No matter how much AP automation you employ, unanticipated supplier invoices will always enter the fray, particularly as a company grows or looks to expand its supplier base. Maintaining a flexible, intelligent, and robust invoice workflow is key to getting transaction information correct and reducing the accounts payable workload.
An invoice workflow, simply put, is the process by which invoices are routed and approved. An Invoice workflow can vary from organization to organization, but certain challenges are universally felt.
Challenges to Invoice Management Workflow
The goal of an invoice workflow is to accept invoices and enable them to enter the system in an efficient manner. Ideally, invoices would be processed with as little human touch is necessary. However, there are many challenges that impede a 100% straight-through process (STP) rate.
- Delivery mechanisms vary – Paper invoices are the biggest culprit to slowing the process. They must be received, scanned, and verified before approvals start. At the same time, invoices may come from a variety of sources (from the buyers, from the supplier/vendor, over email, etc.). Then the AP staff needs to centralize the invoices so they can be processed.
- Invoice formats vary – Even if an invoice is in a PDF format, data around the layout must be translated. What are the payment terms? Which line items affect which billing codes? There almost always needs to be some human assisted translation.
- Invoice handling point solutions – Invoice management often falls into one category of product, for example, document management, rather than being a part of the holistic supplier payment process. As a result, invoices enter the system through one mechanism, then make their way into the ERP, then AP has to send it out for approvals and finally payment. That means multiple steps and systems where some amount of error can occur.
- Limited payment visibility – Because of the use of disparate systems, payment results are rarely associated with an invoice. The reporting loop is left open until someone manually reconciles payments. This not only impacts financial close, it hinders insight into cash flow.
How to Automate Invoice Management
There are some fundamental aspects towards bring a successful invoice workflow automation process into the organization:
- Accept inbound invoices digitally – Create a central repository for inbound invoices regardless of type (e.g. PDF, JPG/PNG, Text) or delivery mechanism (e.g. scanned document, email, supplier portal).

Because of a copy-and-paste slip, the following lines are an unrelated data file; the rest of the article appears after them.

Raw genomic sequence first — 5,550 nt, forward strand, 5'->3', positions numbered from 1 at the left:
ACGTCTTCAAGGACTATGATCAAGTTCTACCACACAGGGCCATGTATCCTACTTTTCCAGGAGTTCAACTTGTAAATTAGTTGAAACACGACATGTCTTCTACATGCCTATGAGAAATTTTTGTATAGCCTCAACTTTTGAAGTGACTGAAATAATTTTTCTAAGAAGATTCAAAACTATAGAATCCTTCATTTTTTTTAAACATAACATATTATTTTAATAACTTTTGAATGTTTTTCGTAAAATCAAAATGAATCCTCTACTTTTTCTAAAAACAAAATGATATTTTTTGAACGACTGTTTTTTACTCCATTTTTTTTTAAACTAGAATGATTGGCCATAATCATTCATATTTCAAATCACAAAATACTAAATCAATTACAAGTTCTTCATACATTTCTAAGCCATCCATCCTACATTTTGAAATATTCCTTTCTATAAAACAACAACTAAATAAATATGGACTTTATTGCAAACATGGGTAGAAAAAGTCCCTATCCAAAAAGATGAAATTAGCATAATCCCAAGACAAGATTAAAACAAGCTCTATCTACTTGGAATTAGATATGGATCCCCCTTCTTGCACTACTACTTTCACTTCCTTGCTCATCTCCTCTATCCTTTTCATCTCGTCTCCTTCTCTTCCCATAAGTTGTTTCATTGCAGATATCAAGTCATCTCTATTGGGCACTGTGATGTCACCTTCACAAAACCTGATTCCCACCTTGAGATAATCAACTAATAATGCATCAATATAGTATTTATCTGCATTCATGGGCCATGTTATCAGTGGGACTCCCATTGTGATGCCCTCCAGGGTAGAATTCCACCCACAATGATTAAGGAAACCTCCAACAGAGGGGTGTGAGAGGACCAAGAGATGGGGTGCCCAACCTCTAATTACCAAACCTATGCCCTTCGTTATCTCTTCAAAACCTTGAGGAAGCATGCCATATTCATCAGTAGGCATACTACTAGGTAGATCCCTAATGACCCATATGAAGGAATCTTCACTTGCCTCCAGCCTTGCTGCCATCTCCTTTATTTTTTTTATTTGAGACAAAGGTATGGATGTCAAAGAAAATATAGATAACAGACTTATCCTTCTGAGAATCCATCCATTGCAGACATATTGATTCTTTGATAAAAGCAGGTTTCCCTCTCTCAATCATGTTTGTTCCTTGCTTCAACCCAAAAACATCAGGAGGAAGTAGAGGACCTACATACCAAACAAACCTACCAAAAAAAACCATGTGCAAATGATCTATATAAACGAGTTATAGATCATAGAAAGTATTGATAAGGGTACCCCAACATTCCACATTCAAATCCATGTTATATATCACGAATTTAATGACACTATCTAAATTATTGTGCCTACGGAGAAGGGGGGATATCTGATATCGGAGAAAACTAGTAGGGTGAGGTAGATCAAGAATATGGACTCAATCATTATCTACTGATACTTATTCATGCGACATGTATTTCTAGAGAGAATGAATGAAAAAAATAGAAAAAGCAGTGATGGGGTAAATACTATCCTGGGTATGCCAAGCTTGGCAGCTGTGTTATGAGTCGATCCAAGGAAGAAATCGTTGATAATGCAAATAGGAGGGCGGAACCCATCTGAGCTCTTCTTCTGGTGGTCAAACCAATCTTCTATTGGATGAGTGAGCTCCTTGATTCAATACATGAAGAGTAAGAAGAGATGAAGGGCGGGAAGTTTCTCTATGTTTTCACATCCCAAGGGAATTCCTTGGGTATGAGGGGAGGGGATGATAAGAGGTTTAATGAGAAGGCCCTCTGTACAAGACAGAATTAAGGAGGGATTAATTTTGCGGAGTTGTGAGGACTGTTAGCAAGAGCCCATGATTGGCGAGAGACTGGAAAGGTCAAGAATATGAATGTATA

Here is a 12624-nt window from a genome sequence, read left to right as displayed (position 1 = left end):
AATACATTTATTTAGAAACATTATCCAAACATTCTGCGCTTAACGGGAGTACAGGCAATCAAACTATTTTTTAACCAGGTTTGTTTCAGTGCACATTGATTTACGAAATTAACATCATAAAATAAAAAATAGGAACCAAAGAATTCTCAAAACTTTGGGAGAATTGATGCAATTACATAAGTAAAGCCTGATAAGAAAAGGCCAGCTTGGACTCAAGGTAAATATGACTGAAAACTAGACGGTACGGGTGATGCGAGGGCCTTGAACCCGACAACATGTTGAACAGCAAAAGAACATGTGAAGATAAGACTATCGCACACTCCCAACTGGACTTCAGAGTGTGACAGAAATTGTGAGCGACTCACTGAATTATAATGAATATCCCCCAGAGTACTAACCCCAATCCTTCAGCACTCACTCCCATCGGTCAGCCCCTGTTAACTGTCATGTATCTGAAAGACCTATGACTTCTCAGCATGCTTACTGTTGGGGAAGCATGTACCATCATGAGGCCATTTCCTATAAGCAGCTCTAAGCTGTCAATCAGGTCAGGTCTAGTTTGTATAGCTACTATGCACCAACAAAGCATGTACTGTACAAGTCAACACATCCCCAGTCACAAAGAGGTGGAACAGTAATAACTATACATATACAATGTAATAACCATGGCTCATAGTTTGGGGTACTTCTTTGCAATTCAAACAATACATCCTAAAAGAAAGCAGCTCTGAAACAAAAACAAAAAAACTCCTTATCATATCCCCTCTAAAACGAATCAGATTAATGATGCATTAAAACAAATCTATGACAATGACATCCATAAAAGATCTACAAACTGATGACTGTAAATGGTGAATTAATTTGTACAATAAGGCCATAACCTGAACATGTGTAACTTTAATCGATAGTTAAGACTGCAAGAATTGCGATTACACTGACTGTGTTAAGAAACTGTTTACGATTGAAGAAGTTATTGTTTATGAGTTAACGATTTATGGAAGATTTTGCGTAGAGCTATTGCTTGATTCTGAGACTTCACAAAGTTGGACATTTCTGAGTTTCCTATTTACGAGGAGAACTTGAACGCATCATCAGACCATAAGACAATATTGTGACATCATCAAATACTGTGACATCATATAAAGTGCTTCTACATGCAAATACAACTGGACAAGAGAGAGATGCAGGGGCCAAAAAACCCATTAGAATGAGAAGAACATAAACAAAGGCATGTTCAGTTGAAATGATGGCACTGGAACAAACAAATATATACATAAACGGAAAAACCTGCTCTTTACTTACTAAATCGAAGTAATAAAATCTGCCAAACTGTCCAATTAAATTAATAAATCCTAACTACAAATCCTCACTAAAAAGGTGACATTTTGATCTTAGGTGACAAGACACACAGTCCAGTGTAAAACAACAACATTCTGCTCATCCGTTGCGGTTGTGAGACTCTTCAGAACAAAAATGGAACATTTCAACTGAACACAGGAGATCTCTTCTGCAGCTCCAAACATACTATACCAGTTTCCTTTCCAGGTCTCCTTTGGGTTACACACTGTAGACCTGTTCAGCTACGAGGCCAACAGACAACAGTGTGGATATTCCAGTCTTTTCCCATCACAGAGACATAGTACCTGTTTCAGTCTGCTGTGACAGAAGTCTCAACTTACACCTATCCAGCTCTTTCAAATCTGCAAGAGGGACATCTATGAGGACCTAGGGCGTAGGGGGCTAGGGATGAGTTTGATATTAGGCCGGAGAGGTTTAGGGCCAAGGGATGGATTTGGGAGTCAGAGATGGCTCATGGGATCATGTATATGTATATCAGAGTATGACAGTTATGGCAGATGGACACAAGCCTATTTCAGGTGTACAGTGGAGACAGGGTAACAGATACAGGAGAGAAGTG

- Employ machine-learning OCR – Optical character recognition is becoming more effective, particularly cloud-based OCRs which have the benefit of learning at scale. This improves the accuracy rate faster over time, with some systems even able to recognize specific line items tagged to department codes.
- Enable easier digital approvals – Requiring someone to log into a system in order to approve invoices and payments slows down the process. Email approvals that are automatically sent and accepted are the most frictionless approach as they work anywhere.
- Connect directly to payment cycle – The end of the invoice workflow process should not be an invoice approval, but the actual payment. Tying invoices directly to payment status and any issues is key to a streamlined accounts payable and supplier payments effort. This also has the benefit to reduce the payment reconciliation effort.
A Note about PO Matching
Purchase order matching with invoices is a prescribed best practice for larger organizations with many levels of budgeting and tracking. However, for smaller organizations (and even some mid-sized) the purchase requisition process is rarely employed or works in a limited fashion. Growing companies are accustomed to moving quickly, and PR/PO procedures – while important for larger purchases – hinder the agility during smaller purchases unless they can be streamlined as well.
A Note about EDI e-Invoices
Similar to PO matching, EDI (electronic data interchange) is a “large enterprise” concept that is suitable for repeatable invoicing of purchases. However, smaller and mid-size organizations that don’t have the clout to pressure suppliers into e-invoicing over an EDI network will still be faced with major, ad-hoc invoicing processing challenges.